4. The card’s additional perks have clear use cases for our little family. The Chase Sapphire Reserve® reimburses you up to $100 every four years to cover the application fee for Global Entry or TSA PreCheck. My wife has long coveted my TSA PreCheck status, which I got via The Platinum Card® from American Express a few years ago, and now she can get it for free. The card also grants you Priority Pass Select access to hundreds of VIP airport lounges worldwide. We have at least three trips planned for next year, so we’ll make good use of that benefit. (Tip for parents: Lounges make travel significantly more comfortable for everyone.)
5. Oh, and it’s made out of metal, which is just cool.
I recognize the card isn’t for everyone. The annual fee of $450 is too much for many Americans’ budgets, regardless of long-term value. Plus, the card requires a credit score over 720, and many credit card enthusiasts may have disqualified themselves by signing up for too many cards in the past two years (thanks to Chase’s “5/24 rule”).
But if you have the credit, can afford the bill at the end of the first month, and know you’ll spend at least $300 on travel this year, I’d recommend you apply. The math is firmly in your favor for the first year. But examine your spending and decide for yourself whether it’s the right fit.
To fund 2017 travel with a sign-up bonus, sign up now
An important part of the value of the Chase Sapphire Reserve® for me was the fact that I had a clear path to using the points. I already had travel plans for both 2016 and 2017, so I knew I’d use the $300 annual travel credit. And I knew I’d be able to use the sign-up bonus toward next year’s travel, as well.
In fact, if you’re considering travel in 2017 and would like a new credit card’s sign-up bonus to help you get there, it turns out that now is actually the best time of year to pick a new card. A NerdWallet study found that credit card issuers follow a predictable pattern of increasing their sign-up bonuses for travel cards in November.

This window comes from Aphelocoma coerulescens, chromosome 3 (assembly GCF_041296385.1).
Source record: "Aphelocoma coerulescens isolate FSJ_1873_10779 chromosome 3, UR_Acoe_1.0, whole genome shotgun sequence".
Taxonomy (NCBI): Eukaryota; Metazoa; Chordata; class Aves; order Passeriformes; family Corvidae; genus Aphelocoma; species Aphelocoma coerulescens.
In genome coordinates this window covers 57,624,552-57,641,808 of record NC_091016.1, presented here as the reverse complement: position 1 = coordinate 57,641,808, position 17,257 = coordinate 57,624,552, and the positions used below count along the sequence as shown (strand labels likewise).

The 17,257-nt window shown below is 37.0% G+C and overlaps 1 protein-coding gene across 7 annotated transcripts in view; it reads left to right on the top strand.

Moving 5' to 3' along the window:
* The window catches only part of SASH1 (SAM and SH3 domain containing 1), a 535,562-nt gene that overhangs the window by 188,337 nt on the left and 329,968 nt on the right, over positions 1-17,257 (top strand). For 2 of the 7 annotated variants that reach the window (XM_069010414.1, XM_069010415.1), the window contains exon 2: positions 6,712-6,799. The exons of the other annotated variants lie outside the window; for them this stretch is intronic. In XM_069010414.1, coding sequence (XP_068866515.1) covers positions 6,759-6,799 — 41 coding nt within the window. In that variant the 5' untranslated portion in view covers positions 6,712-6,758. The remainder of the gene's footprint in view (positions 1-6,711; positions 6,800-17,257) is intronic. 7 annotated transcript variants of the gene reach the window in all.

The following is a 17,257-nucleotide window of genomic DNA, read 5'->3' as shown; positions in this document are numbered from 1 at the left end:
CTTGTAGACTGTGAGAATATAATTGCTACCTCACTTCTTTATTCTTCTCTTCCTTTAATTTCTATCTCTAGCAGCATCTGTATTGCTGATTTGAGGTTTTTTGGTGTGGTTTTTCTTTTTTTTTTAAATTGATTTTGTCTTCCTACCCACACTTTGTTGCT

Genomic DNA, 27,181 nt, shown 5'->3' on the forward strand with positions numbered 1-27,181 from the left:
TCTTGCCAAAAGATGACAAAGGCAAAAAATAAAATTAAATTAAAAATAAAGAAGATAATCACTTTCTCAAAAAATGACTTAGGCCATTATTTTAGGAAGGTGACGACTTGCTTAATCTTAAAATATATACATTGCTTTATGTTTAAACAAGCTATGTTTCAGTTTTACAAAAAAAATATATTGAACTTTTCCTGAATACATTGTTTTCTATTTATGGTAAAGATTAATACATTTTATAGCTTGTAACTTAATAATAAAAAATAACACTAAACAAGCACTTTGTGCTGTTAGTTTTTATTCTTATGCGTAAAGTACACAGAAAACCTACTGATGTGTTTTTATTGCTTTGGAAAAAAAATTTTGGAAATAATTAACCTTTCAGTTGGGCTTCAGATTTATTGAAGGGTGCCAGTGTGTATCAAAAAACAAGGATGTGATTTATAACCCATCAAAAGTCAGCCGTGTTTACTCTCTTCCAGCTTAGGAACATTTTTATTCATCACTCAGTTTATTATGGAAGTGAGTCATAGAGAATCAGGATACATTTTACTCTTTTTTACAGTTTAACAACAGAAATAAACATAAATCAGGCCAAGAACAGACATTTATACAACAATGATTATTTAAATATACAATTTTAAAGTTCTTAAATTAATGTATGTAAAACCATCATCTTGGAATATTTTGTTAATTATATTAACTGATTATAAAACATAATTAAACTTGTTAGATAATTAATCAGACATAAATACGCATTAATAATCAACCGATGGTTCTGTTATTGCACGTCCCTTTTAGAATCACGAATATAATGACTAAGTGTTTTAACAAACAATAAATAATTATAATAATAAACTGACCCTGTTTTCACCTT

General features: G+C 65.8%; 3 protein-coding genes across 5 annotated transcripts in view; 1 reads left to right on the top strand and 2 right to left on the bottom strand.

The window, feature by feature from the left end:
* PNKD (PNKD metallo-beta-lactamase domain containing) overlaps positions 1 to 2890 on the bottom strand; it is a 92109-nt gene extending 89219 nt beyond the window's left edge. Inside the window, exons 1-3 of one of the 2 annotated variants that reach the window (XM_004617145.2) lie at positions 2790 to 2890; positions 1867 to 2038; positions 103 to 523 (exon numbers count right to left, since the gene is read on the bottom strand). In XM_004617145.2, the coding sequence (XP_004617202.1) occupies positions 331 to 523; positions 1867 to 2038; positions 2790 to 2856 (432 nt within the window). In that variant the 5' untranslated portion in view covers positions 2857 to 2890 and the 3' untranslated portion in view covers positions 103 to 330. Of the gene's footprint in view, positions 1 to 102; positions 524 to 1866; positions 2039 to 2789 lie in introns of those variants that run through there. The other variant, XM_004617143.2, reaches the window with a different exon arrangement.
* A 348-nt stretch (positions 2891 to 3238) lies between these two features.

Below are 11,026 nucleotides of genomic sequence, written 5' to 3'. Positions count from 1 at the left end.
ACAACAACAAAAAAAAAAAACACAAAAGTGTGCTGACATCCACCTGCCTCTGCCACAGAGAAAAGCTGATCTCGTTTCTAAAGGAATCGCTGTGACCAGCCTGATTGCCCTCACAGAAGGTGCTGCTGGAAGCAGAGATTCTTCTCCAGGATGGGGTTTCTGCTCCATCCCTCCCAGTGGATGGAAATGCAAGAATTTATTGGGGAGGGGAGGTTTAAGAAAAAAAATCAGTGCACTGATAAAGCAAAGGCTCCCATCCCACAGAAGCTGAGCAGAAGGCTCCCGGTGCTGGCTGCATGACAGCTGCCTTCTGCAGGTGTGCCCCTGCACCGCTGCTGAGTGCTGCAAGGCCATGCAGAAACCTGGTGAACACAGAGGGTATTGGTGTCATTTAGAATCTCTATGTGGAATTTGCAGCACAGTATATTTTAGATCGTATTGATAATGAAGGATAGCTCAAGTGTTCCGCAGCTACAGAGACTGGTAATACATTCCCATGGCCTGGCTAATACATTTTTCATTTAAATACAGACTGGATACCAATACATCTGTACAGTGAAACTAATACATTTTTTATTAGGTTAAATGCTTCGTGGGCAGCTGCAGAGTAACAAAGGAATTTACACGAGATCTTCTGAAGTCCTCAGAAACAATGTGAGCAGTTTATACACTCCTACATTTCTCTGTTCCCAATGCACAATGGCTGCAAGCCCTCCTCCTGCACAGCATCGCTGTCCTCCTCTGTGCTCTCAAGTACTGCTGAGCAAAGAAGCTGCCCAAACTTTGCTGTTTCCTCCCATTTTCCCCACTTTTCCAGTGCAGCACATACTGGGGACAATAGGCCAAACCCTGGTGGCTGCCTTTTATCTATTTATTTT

Another reason to consider getting a card sooner than later? You need a head start to accrue your points and use them in time for future travel. NerdWallet’s study recommends giving yourself at least a five-month lead: a couple of weeks to receive the card, three months to earn and receive the sign-up bonus, and a month or two to book the travel far enough in advance to get a good price.
Tip for last-minute travel: If you have enough time to sign up for a card but not enough to wait three months to earn the sign-up bonus, travel cards that provide statement credit on existing purchases — like the Capital One® Venture® Rewards Credit Card — can help. Those cards let you erase existing travel purchases with points as you earn them, and you can use their sign-up bonuses retroactively.
When to break your own rules
Rules of thumb for finance, and for life in general, are helpful because they simplify regular decisions. I generally recommend cash-back cards, but I found a travel card that will meet my needs for 2017, so I applied.
Remember that personal finance is personal. What matters is taking the time to think through your options and finding the best one for you.
Sean McQuay is a credit and banking expert at NerdWallet. A former strategist with Visa, McQuay now helps consumers use their credit cards and banking products more effectively. If you have a question, shoot him an email at firstname.lastname@example.org. The answer might show up in a future column.